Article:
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Creating a Soundtrack and Adding a Heartbeat to the Struggle for Prison Abolition

UCSC’s Institute of the Arts and Sciences to present ‘Music for Abolition’ artist panel featuring a dozen prominent musicians

"Music for Abolition" is the name of a music video program that three-time Grammy-award winning musician Terri Lyne Carrington has curated over the past year for UCSC’s Institute of the Arts and Sciences. 

Bringing together musicians across a wide variety of genres, it creates a soundtrack to the shared struggle for abolition and resolution in response to the ongoing history of racism and oppression in the United States.

The program is part of the Institute’s extensive Barring Freedom initiative, which highlights the role of art, music, and visual culture in engaging and confronting issues of prisons, policing, and abolition in this country.

On Tuesday, May 18, the Institute of the Arts and Sciences will present a Music for Abolition artist panel featuring Carrington, along with a dozen prominent guest musicians, including Dianne Reeves, Camila Cortina Bello, Nicholas Payton, Lisa Fischer, Orrin Evans, Eric Revis, Nicole Mitchell, Queen Cora Coleman, Maimouna Youssef (Mumu Fresh), Sara Elizabeth Charles, and Cecile McLorin Salvant

They will all join together for an online conversation about the role of sound and music in the struggle for abolition. Video clips of their work will also be shown. Admission is free and open to the public with registration.

Carrington was invited to curate the music program by UCSC feminist studies professor Gina Dent, co-organizer of the "Visualizing Abolition” event series.“ 

“Music for Abolition has been such a gift over these last months, enlivening our speaking events and encouraging us through the pandemic,” said Dent. “The amazing group of musicians that Terri has brought together have provided moving sonic explorations of the embodied and painful history and present of prisons and policing. What we hear in these sounds is the ringing-out of abolition--people working collectively together to reimagine a world filled with beauty and freedom, and allowing us to see and to hear the beauty that has always surrounded us and is in us.”

Carrington worked as a New York session drummer in the mid 1980s before gaining national recognition as the house drummer for both the Arsenio Hall Show and Quincy Jones’ VIBE TV show. In 1989, she released a Grammy-nominated debut CD on Verve Forecast, Real Life Story, and toured extensively with Wayne Shorter and Herbie Hancock. In 2011, she released the Grammy-award-winning album, The Mosaic Project, featuring a cast of all-star women instrumentalists and vocalists, and in 2013 she released Money Jungle: Provocative in Blue, which also won a Grammy, establishing her as the first woman ever to win in the Best Jazz Instrumental Album category.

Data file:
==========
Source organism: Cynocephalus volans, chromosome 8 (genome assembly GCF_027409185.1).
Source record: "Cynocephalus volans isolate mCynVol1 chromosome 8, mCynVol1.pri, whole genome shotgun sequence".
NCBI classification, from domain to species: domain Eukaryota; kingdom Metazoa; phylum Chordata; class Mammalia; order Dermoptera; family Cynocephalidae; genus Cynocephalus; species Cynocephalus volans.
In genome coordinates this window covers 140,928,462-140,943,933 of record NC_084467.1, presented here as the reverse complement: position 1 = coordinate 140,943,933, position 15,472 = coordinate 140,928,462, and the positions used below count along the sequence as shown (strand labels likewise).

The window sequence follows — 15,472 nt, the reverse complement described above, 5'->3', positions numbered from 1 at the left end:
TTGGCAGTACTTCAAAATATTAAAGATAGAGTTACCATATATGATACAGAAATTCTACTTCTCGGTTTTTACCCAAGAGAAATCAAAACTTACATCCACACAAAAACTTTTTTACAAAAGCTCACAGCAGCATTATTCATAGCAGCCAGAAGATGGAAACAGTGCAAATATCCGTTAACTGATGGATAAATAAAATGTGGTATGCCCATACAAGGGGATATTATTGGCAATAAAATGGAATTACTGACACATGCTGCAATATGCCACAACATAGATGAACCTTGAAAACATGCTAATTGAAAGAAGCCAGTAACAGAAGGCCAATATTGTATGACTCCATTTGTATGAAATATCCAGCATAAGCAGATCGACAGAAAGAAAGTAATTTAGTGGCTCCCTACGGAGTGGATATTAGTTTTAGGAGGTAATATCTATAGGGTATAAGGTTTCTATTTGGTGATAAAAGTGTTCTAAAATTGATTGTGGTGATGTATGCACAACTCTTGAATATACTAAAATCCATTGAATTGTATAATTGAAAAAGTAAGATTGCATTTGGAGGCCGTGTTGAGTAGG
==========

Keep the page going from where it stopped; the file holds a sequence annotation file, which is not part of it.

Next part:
She has performed on over 100 recordings and worked extensively with such artists as Al Jarreau, Stan Getz, Woody Shaw, Clark Terry, Cassandra Wilson, Dianne Reeves, James Moody, and Esperanza Spalding. She is also an honorary doctorate recipient from the Berklee College of Music, and currently serves as founder and artistic director for the Berklee Institute of Jazz and Gender Justice.

Carrington debuted her new band Social Science in 2019, releasing an eclectic double album, Waiting Game, to confront a wide spectrum of social justice issues—including mass incarceration, police brutality, homophobia, the genocide of indigenous Americans, and political imprisonment. It featured guests including MC’s Rapsody, Maimouna Youssef (Mumu Fresh), Kokayi and Raydar Ellis, vocalist Mark Kibble (Take 6), and trumpeter Nicholas Payton, along with spoken word artists Malcolm Jamal-Warner and Meshell Ndegeocello, plus words of resistance drawn from recordings of Angela Davis, Leonard Peltier, Assata Shakur, and Mumia Abu Jamal. 

”It has been a real honor curating the musical contributions for Visualizing Abolition,” said Carrington. “It has been an enlightening experience for myself and many of my musical colleagues, and has allowed us to look at these issues through the lens of some incredible artists and scholars. To create music having to do with circumstances, realities, and destinies that I could not yet imagine was not only exciting but also quite expansive, for which I am grateful.”

"The symposium brought together an amazing cohort of creators whose work can now reflect each other's in some way or another, sharing messages, ideals, hopes, and dreams,” she added. “In recognizing the bonds of our common humanity as artists and cultural workers, we not only strengthen ourselves and our existing communities, we participate in designing the future.”

“Terri is an amazing musician and activist, with a commitment to thinking about and advocating for the roles music can play within struggles for social justice,” said Rachel Nelson, director of UCSC’s Institute of the Arts and Sciences. "As Terri has said, for artists and musicians, to create something that’s transformational or helps point us in the direction of a different future—I think that’s a big part of our roles."


The Music for Abolition: Artist Panel—featuring curator Terri Lyne Carrington and guest musicians—takes place on Tuesday, May 18, from 4 p.m. to 5:30. Admission to this online event is free and open to the public with registration.

-by Scott Rappaport